15

Is it possible to install any virtual machine software as non-root user and run it ?

Which VM's are possible to be installed with out need of root access ?

If it is not possible what would be the most light weight virtual machine to use for a few VM's running windows xp sp3 ?

5

Any real virtualization needs low-level access to the CPU, and thus root must install it. Once installed you don't need to be root to run it. You could probably install and run an emulator as non-root, such as bochs, or an adapter such as wine. If you have a specific Windows app in mind you could just run it under wine (maybe).

  • possible could but I would have to request an application to be converted to mono in order for it to work as well which would be a lot of trouble actually not even know if they would actually do it, thanks for the answer. Would you happen to know what are the most light VM's to simple run window xp sp3 with 2 really small memory usage apps ? – Prix Jun 1 '11 at 19:48
  • Probably your best bet would be VMware player. It's free from VMware. – Keith Jun 1 '11 at 20:24
11

For KVM, you need access to the device /dev/kvm. If your user can read/write to this device, then you can run KVM-based virtual machines as your user.

In most distributions members of the kvm group has access to this device, so all you need to do is to add your user to the kvm group.

For most other accelerated technologies, you will need kernel modules loaded (this includes virtualbox and VMWare). This almost certainly requires root-level access.

You can run non-accelerated virtualisation technologies as any user. For example, qemu in non-accelerated mode. Be aware it will be very slow compared to accelerated virtualisation.

  • thaks the non-accelerated information was usefull ;) – Prix Jun 1 '11 at 19:49
7

User mode Linux is a Linux virtualization solution that runs entirely in userspace - no root privileges required.

However, it can only run a Linux guest within a Linux host, so it's not suitable if you want to run anything else.

4

A virtual machine needs quite low-level access to the processor (and other hardware) to be efficient. Therefore you won't see any well-performing VM software that can be installed non-root.

As for lightweight virtual machines, the lightness is achieved by only including needed features. This requires some knowledge about the OS that will be run, and so open-source lightweight VMs (Plex86, LilyVM) only support open-source operating systems. By this logic, it might be that Microsoft Virtual PC is more lightweight than VirtualBox/VMWare/etc. but I really don't know. VirtualBox is available in open-source, is quite usable and has always been sufficient for my purposes (but I've tried others).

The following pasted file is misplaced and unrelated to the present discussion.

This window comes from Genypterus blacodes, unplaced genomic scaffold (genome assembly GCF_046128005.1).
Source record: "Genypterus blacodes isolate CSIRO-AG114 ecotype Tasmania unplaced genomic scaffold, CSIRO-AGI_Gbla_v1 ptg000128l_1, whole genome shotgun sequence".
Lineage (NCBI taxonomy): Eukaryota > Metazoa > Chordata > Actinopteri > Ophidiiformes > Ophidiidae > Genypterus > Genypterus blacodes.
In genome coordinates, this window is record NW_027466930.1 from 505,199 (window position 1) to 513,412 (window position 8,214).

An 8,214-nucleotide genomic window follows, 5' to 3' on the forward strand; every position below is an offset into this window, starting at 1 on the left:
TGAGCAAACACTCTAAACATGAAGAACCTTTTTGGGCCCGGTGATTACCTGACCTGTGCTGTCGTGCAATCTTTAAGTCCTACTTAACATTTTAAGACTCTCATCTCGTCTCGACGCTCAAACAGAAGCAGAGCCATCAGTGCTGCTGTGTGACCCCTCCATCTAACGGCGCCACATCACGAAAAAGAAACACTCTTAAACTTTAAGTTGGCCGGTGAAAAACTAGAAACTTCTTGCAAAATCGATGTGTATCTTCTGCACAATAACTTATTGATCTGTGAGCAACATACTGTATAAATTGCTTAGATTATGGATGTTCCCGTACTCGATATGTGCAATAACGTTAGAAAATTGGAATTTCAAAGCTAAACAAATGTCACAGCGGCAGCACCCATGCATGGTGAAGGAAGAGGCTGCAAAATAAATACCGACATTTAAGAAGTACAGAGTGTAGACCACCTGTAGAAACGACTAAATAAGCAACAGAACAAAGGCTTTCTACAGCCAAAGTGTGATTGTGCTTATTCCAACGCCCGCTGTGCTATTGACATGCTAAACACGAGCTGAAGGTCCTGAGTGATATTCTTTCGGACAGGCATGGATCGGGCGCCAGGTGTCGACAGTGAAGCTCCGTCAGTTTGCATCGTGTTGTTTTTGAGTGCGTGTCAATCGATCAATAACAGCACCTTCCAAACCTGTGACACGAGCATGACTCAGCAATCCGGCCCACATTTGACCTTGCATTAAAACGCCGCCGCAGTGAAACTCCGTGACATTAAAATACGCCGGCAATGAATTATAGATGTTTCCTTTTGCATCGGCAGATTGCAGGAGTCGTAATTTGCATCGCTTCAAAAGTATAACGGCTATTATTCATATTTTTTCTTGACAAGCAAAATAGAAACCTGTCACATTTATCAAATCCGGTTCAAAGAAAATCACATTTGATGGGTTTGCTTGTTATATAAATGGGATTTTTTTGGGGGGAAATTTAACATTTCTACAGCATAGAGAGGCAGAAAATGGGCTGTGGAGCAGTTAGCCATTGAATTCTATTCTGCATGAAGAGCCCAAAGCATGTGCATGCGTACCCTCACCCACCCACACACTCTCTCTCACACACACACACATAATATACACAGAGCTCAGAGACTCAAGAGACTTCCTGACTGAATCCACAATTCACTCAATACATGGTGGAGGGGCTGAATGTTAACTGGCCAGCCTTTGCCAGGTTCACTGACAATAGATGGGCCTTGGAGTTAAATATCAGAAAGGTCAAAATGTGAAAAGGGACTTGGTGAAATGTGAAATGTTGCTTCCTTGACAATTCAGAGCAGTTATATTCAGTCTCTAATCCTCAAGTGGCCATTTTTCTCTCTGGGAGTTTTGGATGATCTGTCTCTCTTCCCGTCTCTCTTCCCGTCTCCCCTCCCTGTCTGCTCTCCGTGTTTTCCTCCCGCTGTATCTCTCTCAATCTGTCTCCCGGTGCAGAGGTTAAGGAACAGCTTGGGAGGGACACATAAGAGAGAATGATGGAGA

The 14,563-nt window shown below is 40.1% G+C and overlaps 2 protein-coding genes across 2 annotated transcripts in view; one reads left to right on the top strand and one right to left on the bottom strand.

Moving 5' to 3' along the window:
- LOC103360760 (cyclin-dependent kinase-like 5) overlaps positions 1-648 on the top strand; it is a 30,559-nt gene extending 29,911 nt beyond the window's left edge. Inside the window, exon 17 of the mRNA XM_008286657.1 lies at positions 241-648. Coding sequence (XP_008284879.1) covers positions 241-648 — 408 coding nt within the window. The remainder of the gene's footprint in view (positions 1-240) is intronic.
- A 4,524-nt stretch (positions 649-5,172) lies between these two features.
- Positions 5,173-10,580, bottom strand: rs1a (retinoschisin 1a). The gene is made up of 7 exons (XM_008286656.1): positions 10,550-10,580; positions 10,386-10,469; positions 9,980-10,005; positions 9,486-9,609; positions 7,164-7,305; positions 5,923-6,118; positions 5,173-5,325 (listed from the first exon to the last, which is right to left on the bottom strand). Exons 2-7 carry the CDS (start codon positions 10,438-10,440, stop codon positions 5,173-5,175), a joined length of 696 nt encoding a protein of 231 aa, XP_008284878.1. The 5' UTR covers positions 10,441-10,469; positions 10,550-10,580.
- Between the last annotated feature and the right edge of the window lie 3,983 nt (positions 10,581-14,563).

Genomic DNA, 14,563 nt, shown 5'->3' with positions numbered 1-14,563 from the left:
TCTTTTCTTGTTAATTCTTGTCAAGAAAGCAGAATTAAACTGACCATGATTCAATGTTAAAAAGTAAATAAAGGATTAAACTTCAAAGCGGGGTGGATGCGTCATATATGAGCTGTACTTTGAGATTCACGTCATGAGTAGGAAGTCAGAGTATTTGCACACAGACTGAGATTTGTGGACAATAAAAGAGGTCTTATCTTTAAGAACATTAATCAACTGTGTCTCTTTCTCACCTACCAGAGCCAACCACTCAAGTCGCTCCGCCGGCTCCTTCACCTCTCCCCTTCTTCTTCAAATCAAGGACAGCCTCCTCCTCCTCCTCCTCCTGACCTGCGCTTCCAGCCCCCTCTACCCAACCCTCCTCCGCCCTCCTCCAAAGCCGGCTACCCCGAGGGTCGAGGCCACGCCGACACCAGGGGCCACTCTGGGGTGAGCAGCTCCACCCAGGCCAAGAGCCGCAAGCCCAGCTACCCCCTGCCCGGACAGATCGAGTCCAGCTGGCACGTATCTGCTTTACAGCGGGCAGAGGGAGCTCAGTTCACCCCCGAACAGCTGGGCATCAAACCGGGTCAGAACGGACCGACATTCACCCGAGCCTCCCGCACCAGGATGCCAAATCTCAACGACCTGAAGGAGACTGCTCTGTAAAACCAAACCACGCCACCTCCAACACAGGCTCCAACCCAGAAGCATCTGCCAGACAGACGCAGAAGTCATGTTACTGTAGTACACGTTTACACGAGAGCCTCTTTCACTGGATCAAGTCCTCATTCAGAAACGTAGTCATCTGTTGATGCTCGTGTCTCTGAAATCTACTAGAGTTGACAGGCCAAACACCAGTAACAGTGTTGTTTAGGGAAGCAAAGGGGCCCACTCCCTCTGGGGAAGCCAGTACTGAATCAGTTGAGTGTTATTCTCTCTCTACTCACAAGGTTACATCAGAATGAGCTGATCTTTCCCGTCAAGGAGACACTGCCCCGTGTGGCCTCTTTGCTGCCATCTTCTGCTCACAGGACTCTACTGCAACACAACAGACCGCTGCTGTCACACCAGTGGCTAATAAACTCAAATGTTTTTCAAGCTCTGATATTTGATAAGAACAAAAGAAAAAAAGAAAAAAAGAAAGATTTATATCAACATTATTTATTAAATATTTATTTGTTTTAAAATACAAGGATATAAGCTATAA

2

Virtualbox 4.0.8 needs to be installed as root offcourse, but afterwards you can let users make there own VM's. You just have to be a member of the group vboxusers

usermod -G vboxusers USERNAME

Have a look at this link, nice article how to run it headless, straight from the shell. I also really dig that it supports the RDP protocol, meaning you can just use rdesktop to connect.

2

QEmu is able to do that. I've done it several times. Not extremely performant though

2

1) Three lines answer

To use my prebuilt images/compiled version of qemu, download it from here, and then uncompress it:

tar -xvzf qemu_packed.tar.gz

you can also download my debian 8 image (1.6G) from here:

tar -xvzf test01.qcow2.tar.gz

and finally run

./command.sh

You should have a working Debian 8, in text mode, with the ssh port opened in the host guest at port 22222. You can log using the user "root" and the password "root".

2) Longer answer, make these images by yourself

QEMU is indeed a solution that let me install my own linux image on a server on which I had no root access. It's very usefull, I use it for example to do reverse ssh without revealing my main user password, or for educational purpose. But indeed, because you cannot use KVM for real virtualisation without a root account, you will be able to do only emulation, which can be quite inefficient (but for command line operations, I never really saw the overhead).

2.1) Pack qemu

Here is the description of how I proceed. The first step is to make qemu "portable", i.e. usable on the server with no root access. To do so you have several methods, I will try to present them so that you can choose the one you prefer.

2.1.a) Method 1 : download the available .deb

This solution can be really quick to apply (basically if it works, in 1 command you get it), but because my script may be buggy/may forget some lib, it can be quite long to manually download all the binaries... The other advantage of this method is that you can run it in non root mode, directly on the server. The idea to get qemu binaries here is to get the .deb/.rpm file (from apt, or from the online websites that hosts .deb), extract it, check the libraries dependencies using ldd, and download all the .deb of the dependencies that are not already present on the computer in order to extract them (the .so files). Because it can be quite long and repetitive, I created a small script, but if you are brave, you can do all of that manually... It just take time. To use it, save this script in a file create_qemu_binaries.sh: